2. You aren't responding to my critique of Say's Law, or the wide-ranging endorsement of the view that lack of aggregate demand is the problem now. Show me evidence that these people are wrong.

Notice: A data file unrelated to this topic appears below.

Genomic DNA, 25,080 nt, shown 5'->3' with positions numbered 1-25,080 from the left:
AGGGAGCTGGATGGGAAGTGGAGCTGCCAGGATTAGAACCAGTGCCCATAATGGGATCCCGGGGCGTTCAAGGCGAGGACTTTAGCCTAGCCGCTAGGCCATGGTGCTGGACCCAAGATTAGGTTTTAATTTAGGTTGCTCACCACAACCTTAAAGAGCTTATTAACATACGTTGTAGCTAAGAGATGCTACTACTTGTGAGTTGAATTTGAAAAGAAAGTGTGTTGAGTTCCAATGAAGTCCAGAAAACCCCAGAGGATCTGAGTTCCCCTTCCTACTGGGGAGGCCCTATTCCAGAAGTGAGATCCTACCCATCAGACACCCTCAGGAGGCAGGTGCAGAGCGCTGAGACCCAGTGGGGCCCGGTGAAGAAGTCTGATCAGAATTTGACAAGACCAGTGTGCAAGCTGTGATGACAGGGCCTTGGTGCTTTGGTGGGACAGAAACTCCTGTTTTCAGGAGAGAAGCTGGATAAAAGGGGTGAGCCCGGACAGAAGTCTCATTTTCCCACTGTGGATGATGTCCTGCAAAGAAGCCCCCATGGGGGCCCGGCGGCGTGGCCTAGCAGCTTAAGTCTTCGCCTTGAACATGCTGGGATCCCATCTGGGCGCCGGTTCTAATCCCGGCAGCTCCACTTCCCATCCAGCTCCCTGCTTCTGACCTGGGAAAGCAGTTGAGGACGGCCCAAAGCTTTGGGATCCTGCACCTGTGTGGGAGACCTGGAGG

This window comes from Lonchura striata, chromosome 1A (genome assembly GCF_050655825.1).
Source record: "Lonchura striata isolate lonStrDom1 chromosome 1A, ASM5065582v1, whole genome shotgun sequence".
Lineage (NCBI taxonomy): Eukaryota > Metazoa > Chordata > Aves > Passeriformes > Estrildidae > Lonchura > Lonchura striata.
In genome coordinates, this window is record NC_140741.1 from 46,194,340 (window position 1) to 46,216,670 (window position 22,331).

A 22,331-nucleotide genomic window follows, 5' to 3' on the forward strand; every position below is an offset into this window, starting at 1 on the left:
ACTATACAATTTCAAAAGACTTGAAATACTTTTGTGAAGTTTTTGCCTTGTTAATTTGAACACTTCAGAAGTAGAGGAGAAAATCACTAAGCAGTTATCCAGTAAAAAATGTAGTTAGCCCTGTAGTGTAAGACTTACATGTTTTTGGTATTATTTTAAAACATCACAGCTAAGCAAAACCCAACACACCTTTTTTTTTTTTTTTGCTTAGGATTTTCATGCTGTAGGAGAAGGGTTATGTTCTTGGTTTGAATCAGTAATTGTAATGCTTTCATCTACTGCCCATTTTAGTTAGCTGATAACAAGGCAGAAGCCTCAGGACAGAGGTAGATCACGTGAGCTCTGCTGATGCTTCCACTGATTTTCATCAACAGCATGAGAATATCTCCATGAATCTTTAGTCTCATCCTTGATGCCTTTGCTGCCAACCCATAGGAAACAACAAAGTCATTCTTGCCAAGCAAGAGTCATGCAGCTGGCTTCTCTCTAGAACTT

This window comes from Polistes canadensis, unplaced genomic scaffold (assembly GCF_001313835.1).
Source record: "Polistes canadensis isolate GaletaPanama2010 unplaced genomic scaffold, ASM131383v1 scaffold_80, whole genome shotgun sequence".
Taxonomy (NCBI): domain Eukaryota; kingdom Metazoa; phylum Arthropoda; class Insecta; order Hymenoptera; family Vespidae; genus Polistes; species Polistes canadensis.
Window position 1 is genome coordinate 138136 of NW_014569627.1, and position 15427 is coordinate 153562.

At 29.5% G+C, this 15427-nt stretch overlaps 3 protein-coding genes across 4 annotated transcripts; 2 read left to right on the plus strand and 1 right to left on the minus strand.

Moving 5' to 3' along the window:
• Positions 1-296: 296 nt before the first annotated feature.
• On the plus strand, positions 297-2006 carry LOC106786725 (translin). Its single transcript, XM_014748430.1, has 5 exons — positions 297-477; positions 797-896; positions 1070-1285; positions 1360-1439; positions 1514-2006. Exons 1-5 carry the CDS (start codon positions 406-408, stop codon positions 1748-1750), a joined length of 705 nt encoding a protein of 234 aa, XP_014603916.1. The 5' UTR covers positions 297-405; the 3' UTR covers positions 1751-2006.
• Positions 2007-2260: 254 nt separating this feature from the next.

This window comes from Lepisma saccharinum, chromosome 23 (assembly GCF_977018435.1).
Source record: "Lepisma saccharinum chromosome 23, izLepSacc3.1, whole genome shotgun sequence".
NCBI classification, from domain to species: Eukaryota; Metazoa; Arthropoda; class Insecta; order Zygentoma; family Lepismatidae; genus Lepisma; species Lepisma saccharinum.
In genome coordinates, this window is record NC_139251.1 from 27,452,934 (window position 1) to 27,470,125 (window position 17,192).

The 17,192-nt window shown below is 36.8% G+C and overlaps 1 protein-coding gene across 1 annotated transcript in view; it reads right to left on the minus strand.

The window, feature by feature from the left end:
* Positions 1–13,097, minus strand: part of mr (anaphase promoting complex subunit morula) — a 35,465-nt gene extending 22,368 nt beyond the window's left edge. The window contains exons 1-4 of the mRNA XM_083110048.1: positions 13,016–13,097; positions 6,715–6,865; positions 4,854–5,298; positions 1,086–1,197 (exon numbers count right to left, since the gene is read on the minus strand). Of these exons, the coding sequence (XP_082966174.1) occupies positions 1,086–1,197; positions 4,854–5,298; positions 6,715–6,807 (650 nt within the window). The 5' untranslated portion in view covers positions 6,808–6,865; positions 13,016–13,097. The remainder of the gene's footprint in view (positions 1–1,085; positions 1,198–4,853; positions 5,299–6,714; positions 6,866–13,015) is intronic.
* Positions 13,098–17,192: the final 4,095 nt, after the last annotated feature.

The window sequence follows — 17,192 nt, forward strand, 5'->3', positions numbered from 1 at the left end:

Most of your paragraph is anecdotal, but you said that "if demand is really low, it's because people want something else." First, this is wrong because it assumes that people have perfect information of the market, and are constantly, without question, acting rationally and looking to the future--and, to some effect, capable of predicting it. That notion, of course is incorrect, unless you are psychic. Second, the reason demand is so low right now is that the economy is so bad, and many people are becoming long-term unemployed. The libertarian stance is that they should, in essence, "pick themselves up by their bootstraps." The problem is, there are three unemployed people for every job vacancy. Income inequality, and the relationship between the top 1% and middle- and lower- income Americans, has not been as bad as it was since 1929, and we both know what followed that. If you don't have a job, or you're underemployed, it's simply a fact that you cannot spend as much because you can't. You're not earning what you would otherwise, and what you have access to you're more likely to save, because you fear that you won't be able to survive in the months ahead.